The Hindenburg Omen indicates a stock market crash is coming! Time to sell?

A bifurcated stock market combined with declining investor sentiment appears to spell danger for share prices. What should Stephen Wright do?

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Hand flipping wooden cubes for change wording" Panic " to " Calm".

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The stock market has been doing well so far in 2024. But according to some investors (loosely defined) there are signs things could be about to change.

Last week, the Hindenburg Omen appeared/happened/occurred (I’m not quite sure what the correct verb is.) And that’s supposed to be a sign that a downturn is on the way.

Eh?

Here’s what the Hindenburg Omen involves:

  • The number of 52-week highs and 52-week lows in the stock market exceeds a given threshold.
  • The number of 52-week highs is equal to or less than twice the number of 52-week lows.
  • The stock market is still in an uptrend based on the 10-week moving average or the 50-day rate of change indicator.
  • The McClellan Oscillator is negative.

Right. And here’s what it means in ordinary English:

There’s a big gap between shares that have been doing well and shares that have been doing badly. And while that’s not surprising by itself, the gap is unusually large.

Investors might expect the gap to close eventually. The question is whether this involves underperforming stocks getting a boost, or the outperformers coming back down to earth.

With market sentiment turning negative, there’s a greater chance this happens by prices coming down. So some investors are expecting a stock market crash. 

Ok… now what?

Assuming this thing genuinely happened last week, what should investors do now? One answer is to sell everything, but that’s probably not a great move.

Predicting stock market crashes is notoriously hard and (unsurprisingly) the Hindenburg Omen has a mixed record. But investors might want to think carefully.

It’s undeniably true that share prices have done well over the last year or so – the FTSE 100 is up 8% and the S&P 500 is up 25%. So stocks are much more expensive than they used to be.

Given this, there’s no harm in taking a look at some investments that have done well to see whether they still look like good value. It’s something I try to do with my own portfolio.

Amazon.com

Shares in Amazon.com (NASDAQ:AMZN) are up 43% over the last 12 months and the stock is close to an all-time high at the moment. I’ve owned this one for years, so is it time to sell?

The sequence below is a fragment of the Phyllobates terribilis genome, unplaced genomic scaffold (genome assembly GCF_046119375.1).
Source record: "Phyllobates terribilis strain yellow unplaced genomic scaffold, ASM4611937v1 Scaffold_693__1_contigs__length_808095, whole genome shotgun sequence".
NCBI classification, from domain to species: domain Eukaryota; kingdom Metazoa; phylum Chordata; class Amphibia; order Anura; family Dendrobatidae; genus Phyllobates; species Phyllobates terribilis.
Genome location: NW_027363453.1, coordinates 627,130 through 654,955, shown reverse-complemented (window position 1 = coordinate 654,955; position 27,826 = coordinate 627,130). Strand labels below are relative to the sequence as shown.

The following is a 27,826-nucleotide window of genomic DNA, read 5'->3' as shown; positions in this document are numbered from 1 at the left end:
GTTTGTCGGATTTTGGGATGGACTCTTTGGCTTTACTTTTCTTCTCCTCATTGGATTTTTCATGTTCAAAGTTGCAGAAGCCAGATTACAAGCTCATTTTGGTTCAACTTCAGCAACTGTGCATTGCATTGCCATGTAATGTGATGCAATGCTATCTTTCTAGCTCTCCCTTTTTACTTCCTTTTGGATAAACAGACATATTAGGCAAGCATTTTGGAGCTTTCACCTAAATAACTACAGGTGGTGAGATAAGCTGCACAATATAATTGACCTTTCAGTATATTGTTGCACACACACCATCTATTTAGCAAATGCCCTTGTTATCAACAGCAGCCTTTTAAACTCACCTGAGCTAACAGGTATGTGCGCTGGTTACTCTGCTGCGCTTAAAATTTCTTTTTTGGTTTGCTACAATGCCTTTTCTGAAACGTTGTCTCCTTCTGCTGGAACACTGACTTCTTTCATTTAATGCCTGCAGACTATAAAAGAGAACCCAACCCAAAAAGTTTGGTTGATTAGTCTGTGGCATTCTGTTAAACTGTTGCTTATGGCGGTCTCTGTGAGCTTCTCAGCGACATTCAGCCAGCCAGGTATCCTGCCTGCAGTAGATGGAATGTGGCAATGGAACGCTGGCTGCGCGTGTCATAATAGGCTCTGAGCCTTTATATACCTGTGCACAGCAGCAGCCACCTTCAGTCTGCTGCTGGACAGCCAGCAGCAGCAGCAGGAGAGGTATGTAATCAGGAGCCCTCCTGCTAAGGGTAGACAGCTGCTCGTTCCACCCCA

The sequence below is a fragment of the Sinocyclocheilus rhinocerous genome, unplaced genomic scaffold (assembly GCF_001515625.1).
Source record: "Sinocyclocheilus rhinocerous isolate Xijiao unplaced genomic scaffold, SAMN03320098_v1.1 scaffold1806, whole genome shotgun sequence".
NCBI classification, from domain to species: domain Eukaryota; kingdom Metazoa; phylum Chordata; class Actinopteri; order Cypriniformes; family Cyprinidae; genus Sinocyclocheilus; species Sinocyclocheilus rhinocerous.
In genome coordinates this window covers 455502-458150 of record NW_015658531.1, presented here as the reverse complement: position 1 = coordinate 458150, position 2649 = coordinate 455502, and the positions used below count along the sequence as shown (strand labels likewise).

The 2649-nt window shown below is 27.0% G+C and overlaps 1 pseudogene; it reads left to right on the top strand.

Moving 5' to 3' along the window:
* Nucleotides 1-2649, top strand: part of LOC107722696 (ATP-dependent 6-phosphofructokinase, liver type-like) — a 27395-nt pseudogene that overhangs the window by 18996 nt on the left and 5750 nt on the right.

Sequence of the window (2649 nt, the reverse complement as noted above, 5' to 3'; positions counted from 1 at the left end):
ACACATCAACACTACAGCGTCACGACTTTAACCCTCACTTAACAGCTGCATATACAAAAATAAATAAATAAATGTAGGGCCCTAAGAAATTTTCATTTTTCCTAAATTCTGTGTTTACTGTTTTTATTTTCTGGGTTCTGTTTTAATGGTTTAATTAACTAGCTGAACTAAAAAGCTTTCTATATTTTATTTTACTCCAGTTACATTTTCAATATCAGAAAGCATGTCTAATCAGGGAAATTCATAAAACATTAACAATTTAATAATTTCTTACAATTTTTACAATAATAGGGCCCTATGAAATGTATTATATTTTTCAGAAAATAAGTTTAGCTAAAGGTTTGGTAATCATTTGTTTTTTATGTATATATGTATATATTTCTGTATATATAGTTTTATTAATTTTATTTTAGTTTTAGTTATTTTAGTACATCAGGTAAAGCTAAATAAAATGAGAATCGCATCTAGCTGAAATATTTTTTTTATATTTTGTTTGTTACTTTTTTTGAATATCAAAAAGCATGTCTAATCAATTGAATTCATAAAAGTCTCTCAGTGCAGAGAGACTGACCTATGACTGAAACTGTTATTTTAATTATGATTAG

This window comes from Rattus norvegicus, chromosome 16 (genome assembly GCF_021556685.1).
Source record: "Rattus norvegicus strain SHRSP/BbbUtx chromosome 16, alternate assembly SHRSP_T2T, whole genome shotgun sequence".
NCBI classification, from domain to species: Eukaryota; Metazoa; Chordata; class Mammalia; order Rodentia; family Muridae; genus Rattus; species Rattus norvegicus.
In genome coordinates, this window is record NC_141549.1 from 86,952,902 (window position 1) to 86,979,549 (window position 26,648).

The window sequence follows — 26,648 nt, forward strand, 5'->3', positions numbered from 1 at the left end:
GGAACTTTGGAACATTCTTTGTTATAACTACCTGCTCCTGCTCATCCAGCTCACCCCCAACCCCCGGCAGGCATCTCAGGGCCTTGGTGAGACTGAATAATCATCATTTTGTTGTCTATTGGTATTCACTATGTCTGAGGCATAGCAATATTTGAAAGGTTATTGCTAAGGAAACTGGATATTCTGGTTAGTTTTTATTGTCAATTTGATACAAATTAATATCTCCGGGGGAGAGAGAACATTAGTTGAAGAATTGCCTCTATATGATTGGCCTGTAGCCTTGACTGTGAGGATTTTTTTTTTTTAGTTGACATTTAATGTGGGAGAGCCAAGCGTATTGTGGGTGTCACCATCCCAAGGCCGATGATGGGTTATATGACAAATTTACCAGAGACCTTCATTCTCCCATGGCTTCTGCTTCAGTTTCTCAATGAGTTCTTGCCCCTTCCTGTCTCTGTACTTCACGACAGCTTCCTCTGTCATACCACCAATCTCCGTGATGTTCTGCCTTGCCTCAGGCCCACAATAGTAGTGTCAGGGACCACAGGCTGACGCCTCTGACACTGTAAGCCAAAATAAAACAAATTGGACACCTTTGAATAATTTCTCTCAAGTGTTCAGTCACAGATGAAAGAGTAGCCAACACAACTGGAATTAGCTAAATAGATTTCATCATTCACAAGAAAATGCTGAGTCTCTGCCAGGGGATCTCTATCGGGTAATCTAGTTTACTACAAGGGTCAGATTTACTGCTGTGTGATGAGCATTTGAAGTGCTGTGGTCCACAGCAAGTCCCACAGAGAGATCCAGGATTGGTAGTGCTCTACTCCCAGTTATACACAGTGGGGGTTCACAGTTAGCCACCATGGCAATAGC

I don’t think so, but it’s definitely worth keeping a close eye on this one. With a market cap of $1.89trn, the company is going to have to generate a lot of cash to justify its current price.

My view is that it can do this. While a lot of investors are – justifiably – drawn to Amazon, I see its dominant position in the online retail space as better than the market gives it credit for.

As a result, I think the risk of the company being broken up on antitrust grounds is greater than many investors realise. But at today’s prices, I’m happy keeping hold of the stock.

But… the Hindenbug Omen!

I’m all in favour of investors assessing the stocks they own to see if there’s better value available elsewhere. But that has nothing to do with the Hindenburg Omen (or any other stock market indicator). 

The best results come from buying undervalued shares and owning them for a long time. And that’s true whether or not the stock market is about to crash.

Should you invest, the value of your investment may rise or fall and your capital is at risk. Before investing, your individual circumstances should be assessed. Consider taking independent financial advice.

John Mackey, former CEO of Whole Foods Market, an Amazon subsidiary, is a member of The Motley Fool’s board of directors. Stephen Wright has positions in Amazon. The Motley Fool UK has recommended Amazon. Views expressed on the companies mentioned in this article are those of the writer and therefore may differ from the official recommendations we make in our subscription services such as Share Advisor, Hidden Winners and Pro. Here at The Motley Fool we believe that considering a diverse range of insights makes us better investors.

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